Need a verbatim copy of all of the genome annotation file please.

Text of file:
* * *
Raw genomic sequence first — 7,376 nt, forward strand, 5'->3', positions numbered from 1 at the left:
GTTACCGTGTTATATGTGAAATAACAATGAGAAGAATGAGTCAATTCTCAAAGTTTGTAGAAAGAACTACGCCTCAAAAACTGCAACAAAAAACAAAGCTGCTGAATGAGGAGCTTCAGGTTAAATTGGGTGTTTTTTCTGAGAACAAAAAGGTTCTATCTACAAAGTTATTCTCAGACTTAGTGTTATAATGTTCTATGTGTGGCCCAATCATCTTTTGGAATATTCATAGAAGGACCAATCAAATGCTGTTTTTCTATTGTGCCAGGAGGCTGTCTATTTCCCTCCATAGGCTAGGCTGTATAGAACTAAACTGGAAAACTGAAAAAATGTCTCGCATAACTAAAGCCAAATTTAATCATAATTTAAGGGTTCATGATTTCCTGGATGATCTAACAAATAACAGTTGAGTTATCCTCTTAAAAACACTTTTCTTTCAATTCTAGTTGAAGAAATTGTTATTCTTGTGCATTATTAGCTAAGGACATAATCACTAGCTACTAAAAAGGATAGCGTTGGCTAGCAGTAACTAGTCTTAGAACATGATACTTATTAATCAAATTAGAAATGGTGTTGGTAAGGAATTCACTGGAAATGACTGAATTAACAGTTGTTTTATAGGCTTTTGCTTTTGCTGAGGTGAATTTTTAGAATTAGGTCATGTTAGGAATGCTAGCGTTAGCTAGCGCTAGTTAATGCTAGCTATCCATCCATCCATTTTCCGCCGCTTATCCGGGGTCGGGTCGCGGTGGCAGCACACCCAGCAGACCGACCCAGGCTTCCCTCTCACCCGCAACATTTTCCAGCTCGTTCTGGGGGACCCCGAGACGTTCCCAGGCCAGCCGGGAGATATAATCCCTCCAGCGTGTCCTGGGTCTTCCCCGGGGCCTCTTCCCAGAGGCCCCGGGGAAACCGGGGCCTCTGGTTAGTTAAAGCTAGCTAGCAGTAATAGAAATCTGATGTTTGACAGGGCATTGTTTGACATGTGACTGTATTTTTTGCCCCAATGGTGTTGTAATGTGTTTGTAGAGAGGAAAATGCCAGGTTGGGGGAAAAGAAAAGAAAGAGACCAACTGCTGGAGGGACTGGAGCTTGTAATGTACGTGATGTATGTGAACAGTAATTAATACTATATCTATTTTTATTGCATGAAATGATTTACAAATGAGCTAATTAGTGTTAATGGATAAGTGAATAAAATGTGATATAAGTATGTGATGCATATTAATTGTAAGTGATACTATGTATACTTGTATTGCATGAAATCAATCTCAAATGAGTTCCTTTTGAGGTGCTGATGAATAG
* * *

Raw genomic sequence first — 7,376 nt, forward strand, 5'->3', positions numbered from 1 at the left:
GTTACCGTGTTATATGTGAAATAACAATGAGAAGAATGAGTCAATTCTCAAAGTTTGTAGAAAGAACTACGCCTCAAAAACTGCAACAAAAAACAAAGCTGCTGAATGAGGAGCTTCAGGTTAAATTGGGTGTTTTTTCTGAGAACAAAAAGGTTCTATCTACAAAGTTATTCTCAGACTTAGTGTTATAATGTTCTATGTGTGGCCCAATCATCTTTTGGAATATTCATAGAAGGACCAATCAAATGCTGTTTTTCTATTGTGCCAGGAGGCTGTCTATTTCCCTCCATAGGCTAGGCTGTATAGAACTAAACTGGAAAACTGAAAAAATGTCTCGCATAACTAAAGCCAAATTTAATCATAATTTAAGGGTTCATGATTTCCTGGATGATCTAACAAATAACAGTTGAGTTATCCTCTTAAAAACACTTTTCTTTCAATTCTAGTTGAAGAAATTGTTATTCTTGTGCATTATTAGCTAAGGACATAATCACTAGCTACTAAAAAGGATAGCGTTGGCTAGCAGTAACTAGTCTTAGAACATGATACTTATTAATCAAATTAGAAATGGTGTTGGTAAGGAATTCACTGGAAATGACTGAATTAACAGTTGTTTTATAGGCTTTTGCTTTTGCTGAGGTGAATTTTTAGAATTAGGTCATGTTAGGAATGCTAGCGTTAGCTAGCGCTAGTTAATGCTAGCTATCCATCCATCCATTTTCCGCCGCTTATCCGGGGTCGGGTCGCGGTGGCAGCACACCCAGCAGACCGACCCAGGCTTCCCTCTCACCCGCAACATTTTCCAGCTCGTTCTGGGGGACCCCGAGACGTTCCCAGGCCAGCCGGGAGATATAATCCCTCCAGCGTGTCCTGGGTCTTCCCCGGGGCCTCTTCCCAGAGGCCCCGGGGAAACCGGGGCCTCTGGTTAGTTAAAGCTAGCTAGCAGTAATAGAAATCTGATGTTTGACAGGGCATTGTTTGACATGTGACTGTATTTTTTGCCCCAATGGTGTTGTAATGTGTTTGTAGAGAGGAAAATGCCAGGTTGGGGGAAAAGAAAAGAAAGAGACCAACTGCTGGAGGGACTGGAGCTTGTAATGTACGTGATGTATGTGAACAGTAATTAATACTATATCTATTTTTATTGCATGAAATGATTTACAAATGAGCTAATTAGTGTTAATGGATAAGTGAATAAAATGTGATATAAGTATGTGATGCATATTAATTGTAAGTGATACTATGTATACTTGTATTGCATGAAATCAATCTCAAATGAGTTCCTTTTGAGGTGCTGATGAATAG